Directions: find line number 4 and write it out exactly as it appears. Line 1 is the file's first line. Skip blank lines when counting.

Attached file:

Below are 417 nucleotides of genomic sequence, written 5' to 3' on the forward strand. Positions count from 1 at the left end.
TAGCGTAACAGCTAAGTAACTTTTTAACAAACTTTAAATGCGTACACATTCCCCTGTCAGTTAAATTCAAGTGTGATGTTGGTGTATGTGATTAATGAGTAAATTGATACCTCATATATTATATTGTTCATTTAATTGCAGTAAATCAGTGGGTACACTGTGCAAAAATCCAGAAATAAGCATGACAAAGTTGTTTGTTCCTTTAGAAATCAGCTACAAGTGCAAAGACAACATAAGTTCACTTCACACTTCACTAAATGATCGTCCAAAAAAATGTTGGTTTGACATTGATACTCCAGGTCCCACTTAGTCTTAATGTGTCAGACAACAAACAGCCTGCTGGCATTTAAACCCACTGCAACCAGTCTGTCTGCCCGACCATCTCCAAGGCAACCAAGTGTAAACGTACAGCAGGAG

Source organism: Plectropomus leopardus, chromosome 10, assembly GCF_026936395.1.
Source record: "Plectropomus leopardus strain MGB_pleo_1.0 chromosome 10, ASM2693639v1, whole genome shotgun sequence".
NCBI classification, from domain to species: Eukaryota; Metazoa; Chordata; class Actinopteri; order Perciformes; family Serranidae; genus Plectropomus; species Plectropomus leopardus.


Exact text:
Source record: "Plectropomus leopardus strain MGB_pleo_1.0 chromosome 10, ASM2693639v1, whole genome shotgun sequence".